Transportation is a Key Component of Equitable Food Access
Minnesotans deserve access to affordable and healthy food regardless of where they live. A critical component of food access is being able to access appropriate and reliable transportation to get to food, whether that is a grocery store, convenience store, food bank, or somewhere else. This can be particularly challenging for those who have to travel a long way to get to food.
In 2016, a Wilder Research and Federal Reserve Bank of Minneapolis report found that 1.6 million Minnesotans had “low retail access to healthy food, based on their distance to a full-service grocery store.” This placed Minnesota among the worst states in the nation for the share of residents with low access to healthy foods. These distances can be exacerbated if someone is shopping for a large family and has to transport many groceries, if they live in a rural area, or if they are looking for culturally specific food that may not be available at every store. Research shows that individuals who live in low-income neighborhoods often have to travel greater distances for groceries.
The COVID-19 pandemic has made transportation more tenuous
The COVID-19 pandemic has also reduced transportation options across the board. With public transportation creating new policies on social distancing, buses reach capacity quickly and may not run as regularly. Reduced ridership and strain on government spending may reduce these services in the long run.
Additionally, those who are at high risk for adverse effects of COVID-19 may be reluctant to take public transportation even with social distancing precautions. With the expected rise of food insecurity due to COVID-19, there is a need to implement creative and holistic solutions to reduce transportation disparities so everyone can access food.
Transportation solutions need to be community driven
Any lasting solution to increase transportation access to healthy, culturally appropriate food will need to be community driven. Community-led solutions to transportation issues are more likely to be successful because communities know what they need and will be more likely to use solutions that they had a role in shaping. Throughout the country there are communities coming up with creative solutions to increase transportation to food. These solutions go beyond transportation, and include ways to expand the availability of food resources generally.
Reliability is key
When looking at transportation, one important solution is creating reliable systems. In north-central Montana, a transit line connects several isolated, rural communities to the larger city of Great Falls. This consistency allows shoppers from rural communities to plan their trips to larger grocery stores. In Duluth, Minnesota, they have a five-day-a-week service “Route S1 Grocery Express” that takes shoppers to full service grocery stores.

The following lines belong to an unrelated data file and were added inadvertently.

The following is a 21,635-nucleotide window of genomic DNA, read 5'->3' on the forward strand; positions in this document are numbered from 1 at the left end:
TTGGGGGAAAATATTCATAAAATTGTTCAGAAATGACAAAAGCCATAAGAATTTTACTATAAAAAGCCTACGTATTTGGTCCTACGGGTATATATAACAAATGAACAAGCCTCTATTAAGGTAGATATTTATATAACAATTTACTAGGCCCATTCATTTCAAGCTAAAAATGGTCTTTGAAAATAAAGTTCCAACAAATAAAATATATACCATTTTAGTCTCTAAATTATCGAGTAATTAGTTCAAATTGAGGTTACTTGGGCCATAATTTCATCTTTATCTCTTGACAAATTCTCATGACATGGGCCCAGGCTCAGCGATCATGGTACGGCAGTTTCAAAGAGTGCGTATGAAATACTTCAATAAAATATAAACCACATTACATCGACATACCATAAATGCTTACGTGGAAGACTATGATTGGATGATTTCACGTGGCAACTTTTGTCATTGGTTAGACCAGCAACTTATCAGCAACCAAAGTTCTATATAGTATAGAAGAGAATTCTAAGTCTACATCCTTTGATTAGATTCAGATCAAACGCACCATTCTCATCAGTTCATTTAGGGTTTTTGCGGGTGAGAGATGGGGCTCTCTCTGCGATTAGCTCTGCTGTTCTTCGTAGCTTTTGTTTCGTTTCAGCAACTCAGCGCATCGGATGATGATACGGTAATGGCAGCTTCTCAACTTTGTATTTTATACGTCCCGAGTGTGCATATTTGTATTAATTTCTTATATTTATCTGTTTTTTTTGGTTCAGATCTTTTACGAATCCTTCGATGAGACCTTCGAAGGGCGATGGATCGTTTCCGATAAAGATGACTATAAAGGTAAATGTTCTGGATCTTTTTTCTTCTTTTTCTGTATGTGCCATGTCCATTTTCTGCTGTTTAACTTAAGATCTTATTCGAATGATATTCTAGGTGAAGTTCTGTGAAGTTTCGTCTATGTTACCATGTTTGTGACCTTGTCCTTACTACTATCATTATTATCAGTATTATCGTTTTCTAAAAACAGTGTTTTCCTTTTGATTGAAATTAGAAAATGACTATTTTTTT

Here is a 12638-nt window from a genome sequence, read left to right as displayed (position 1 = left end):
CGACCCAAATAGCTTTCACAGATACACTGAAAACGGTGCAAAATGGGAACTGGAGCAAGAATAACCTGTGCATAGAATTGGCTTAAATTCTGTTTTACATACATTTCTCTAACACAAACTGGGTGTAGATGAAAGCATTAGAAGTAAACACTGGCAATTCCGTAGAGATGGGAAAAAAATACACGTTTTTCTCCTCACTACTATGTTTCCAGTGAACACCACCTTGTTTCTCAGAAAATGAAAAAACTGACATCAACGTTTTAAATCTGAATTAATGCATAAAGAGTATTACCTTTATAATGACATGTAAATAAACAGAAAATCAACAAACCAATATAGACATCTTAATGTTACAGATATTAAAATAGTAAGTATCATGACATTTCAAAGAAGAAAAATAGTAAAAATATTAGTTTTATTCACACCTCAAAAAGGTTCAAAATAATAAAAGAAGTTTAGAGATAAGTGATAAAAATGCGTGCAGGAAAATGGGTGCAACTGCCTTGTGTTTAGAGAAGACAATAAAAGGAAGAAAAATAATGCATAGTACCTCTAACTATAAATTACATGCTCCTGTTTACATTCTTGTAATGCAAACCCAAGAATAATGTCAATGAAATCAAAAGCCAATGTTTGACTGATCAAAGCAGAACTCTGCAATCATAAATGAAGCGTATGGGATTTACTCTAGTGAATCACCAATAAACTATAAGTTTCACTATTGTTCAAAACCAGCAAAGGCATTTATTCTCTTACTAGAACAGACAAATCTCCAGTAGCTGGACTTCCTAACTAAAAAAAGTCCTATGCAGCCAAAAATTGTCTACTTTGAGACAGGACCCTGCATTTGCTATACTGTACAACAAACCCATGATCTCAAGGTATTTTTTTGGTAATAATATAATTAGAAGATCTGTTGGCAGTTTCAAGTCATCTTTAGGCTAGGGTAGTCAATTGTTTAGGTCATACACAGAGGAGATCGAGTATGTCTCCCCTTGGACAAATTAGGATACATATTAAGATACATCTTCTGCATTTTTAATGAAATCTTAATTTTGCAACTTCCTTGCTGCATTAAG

With the COVID-19 pandemic, existing public transportation has been repurposed to create predictable ways to access food. For example, in communities like St. Paul and Little Falls, school bus drivers have delivered food on their routes. These approaches are using existing transportation structures to bring food in at a lower risk for residents.
Grocery co-ops allow for community control
Another option that might be particularly effective in rural areas is community grocery co-ops. Co-ops have collective ownership structures which allows co-op members to order and stock food that is right for their community. A co-op grocery store that caters to the area’s residents can prevent people from having to drive long distances to get to a larger metro area to grocery shop. Many rural areas have long-standing relationships with other types of co-ops, such as electrical co-ops, and this might fit into the already established culture of an area. In urban areas, co-ops can be a harbinger of gentrification as they often stock expensive and specialty items. However, co-op membership structure often allows for more equitable hiring and pay practices, which can create employment benefits for a community.
Solutions can involve interconnected systems
Another way to increase food access is to look at policy and systems solutions through interconnected lenses that affect transportation. For instance:
- Changing zoning laws could allow for more gardens or farms in certain areas.
- Having food trucks collaborate with a local parks department could bring regular hot food to an area in conjunction with park programming, such as scheduled activities for youth.
- Changing permitting rules so that newly built grocery stores have bus-accessible entrances.
To put these systems into place, some cities are adding food equity language into their comprehensive plan.
Finally, policies that help ensure financial security, like universal basic income, allow families to better afford transportation, grocery shop on their own time, avoid the uncertainty of food banks, and access grocery stores of their choice regardless of distance.
While studies of universal basic income are limited, a study of Stockton, California’s program showed that 40% of residents who got the benefit used it to pay for feeding their families. Other cities, including Saint Paul, are also testing out a basic income, allowing us to see how these programs might work in the Twin Cities. This suggests that local governments and nonprofits may not have to create additional assistance programs, just provide individuals with money to make their own choices.
While successful solutions to reducing transportation barriers to food have some things in common, no one solution will eliminate barriers. Solutions should be led by and tailored to the community and, likely, multiple, overlapping solutions will be needed. Barriers to food access due to transportation is an infrastructural problem that will need infrastructural solutions.
Alice Lubeck was a research associate in Wilder Research.